Fast forward to early 2007 and I was ecstatic when I entered my local Sprouts store and saw they carried a menstrual cup. Although, the upfront cost of this cup was outrageous and way out of my budget I was happy to see a European concept here in the States. Even more so here in my town that is super conservative with a large Hispanic demographic that already stresses to the young Hispanic girls that tampons are “sin.” I drove home like a child who had just gotten a new toy. I was anxious for my cycle to arrive that month.

The upfront cost of the cup washes out the monthly cost of disposables. Most menstrual cups if taken care of properly will last up to ten years. Yes, you read that right. Ten Years!! A menstrual cup can cost you roughly between $20-$40 USD. This is a one time upfront cost. Now calculate your savings. For me personally, I was spending anywhere between $10-$15 USD a month for tampons and pads. Take that times the number of months in a year, equals $120-$180. That equates to $1200 for ten years. That is a savings of a minimum of $1000.

My cup would have lasted the ten years if it had not been for me falling asleep while I was sterilizing it and it ended up boiling to death.

The previous cup that was boiled to death wasn’t really suitable for my body but it was the only one that was on the market ten years ago. So when I was on the hunt to purchase a new cup, I saw there were lots of different menstrual cup companies now. I was happy for that because they each had designed their cups for the different bodies out there. Some are made for women with low cervix, some for women with high cervix, and most have a selection of capacity size for regular cycles and for heavy cycles.

My next cup was a brand new up and up-coming USA based company. I purchased this cup through Amazon at an unbelievable low price and with Prime 2 day shipping, it was a deal I could not pass up. This new cup arrived right on time. I was day two of my cycle and I was in love. This cup was much gentler inside of my body, but again it was not my goldilocks cup. Due to its capacity, I was emptying it every 2 hours. I needed a cup with a capacity to get me at minimum 3-4 hours since I knew that my cycle would never allow me the opportunity to go the full 12 hours that some women may have.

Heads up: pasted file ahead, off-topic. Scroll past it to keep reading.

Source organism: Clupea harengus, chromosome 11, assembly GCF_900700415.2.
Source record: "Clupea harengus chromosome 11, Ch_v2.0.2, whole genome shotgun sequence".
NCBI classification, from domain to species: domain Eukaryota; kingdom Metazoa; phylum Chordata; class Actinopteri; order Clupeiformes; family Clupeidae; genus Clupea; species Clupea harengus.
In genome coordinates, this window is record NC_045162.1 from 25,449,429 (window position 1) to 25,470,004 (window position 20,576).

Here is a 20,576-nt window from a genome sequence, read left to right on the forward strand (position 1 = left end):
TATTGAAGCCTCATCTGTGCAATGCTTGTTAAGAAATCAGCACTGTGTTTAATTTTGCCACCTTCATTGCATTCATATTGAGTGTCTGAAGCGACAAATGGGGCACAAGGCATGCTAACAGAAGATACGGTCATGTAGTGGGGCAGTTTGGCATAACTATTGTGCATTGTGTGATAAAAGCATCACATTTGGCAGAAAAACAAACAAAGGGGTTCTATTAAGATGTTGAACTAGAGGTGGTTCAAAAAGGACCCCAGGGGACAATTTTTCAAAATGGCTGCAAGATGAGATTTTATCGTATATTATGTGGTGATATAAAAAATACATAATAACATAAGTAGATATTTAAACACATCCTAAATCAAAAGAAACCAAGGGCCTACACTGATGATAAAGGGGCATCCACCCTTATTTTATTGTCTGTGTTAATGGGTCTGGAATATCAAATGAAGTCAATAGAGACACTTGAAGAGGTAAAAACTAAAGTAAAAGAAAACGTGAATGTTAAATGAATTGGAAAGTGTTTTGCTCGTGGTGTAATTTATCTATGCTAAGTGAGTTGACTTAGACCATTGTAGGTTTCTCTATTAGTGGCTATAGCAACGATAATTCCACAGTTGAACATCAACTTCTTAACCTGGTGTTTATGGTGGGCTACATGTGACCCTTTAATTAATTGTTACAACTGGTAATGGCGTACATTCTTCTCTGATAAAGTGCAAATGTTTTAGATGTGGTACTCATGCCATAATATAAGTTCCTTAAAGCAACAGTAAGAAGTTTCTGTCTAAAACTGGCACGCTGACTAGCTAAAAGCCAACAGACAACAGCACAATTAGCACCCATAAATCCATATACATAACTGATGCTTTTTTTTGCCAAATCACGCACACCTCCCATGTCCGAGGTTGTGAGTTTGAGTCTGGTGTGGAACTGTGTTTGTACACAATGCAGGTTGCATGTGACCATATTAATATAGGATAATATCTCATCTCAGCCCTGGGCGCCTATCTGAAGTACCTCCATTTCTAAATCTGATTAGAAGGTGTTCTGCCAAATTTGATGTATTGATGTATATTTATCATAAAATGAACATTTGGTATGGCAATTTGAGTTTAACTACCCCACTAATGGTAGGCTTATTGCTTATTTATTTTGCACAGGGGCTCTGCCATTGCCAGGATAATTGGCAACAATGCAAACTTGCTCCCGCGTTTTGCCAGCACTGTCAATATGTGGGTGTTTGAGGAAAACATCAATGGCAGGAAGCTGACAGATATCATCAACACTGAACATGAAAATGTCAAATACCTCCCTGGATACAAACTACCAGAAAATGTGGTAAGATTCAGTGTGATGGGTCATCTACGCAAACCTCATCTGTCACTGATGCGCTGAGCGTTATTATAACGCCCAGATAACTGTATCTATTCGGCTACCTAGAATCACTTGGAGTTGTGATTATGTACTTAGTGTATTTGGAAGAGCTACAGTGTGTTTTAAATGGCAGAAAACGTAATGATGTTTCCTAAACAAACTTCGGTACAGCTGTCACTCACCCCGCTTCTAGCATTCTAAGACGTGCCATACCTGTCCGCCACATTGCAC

Last month, I took the plunge and purchased another cup. I purchased the Lena Cup. Still a great cup but due to firmness and the “bell” shape it did not work for me.

I scored an Organicup through the Danish company give-away and WOW it was perfect. The fit was an identical match to my body. However, the capacity of the cup since the size A was sent to me it can’t keep up with the level of my cycle fluid capacity. I was told by some women in a Facebook group to try the Finnish brand Lunette. The firmness is very similar to the Organicup but the capacity of their size B of 30 ml beats the 20 ml of the Organicup. Some women may think a 10 ml difference does not make a difference but for me it does. The Lunette is my goldilocks cup the first several days of my cycle and the Organicup is my goldilocks cup the last few days of my cycle. I did have a few women ask why not just order the Organicup size B which is as well a 30 ml capacity cup. For me, I am sure my body would welcome it with open arms but I am one who loves to share the love per se.

Now, onto part two of reusable menstrual products, cloth pads.

Even though, I was a cup user I would rest my body of having something internal and wore pads at night. When I came across that Facebook page and saw women talking about cloth pads, I sort of thought to myself no way. I already wash laundry too often and I am not about to take on more washing.

But when I was diagnosed with PCOS and was found to have over 30 fibroids living rent free in my uterus, I knew it was time to stop using conventional disposable pads. I did research and found many of these pads are slathered with chemicals. They all have special chemicals to wick away the liquid and women have this up against an open body organ. By this time, I had already started to remove chemicals from our home. We stopped using hair and body products that contained SLS, Parabens, and Phthalates. We stopped using conventional deodorant and had switched out our dental products to oils and clays. So why not, stop using disposable pads.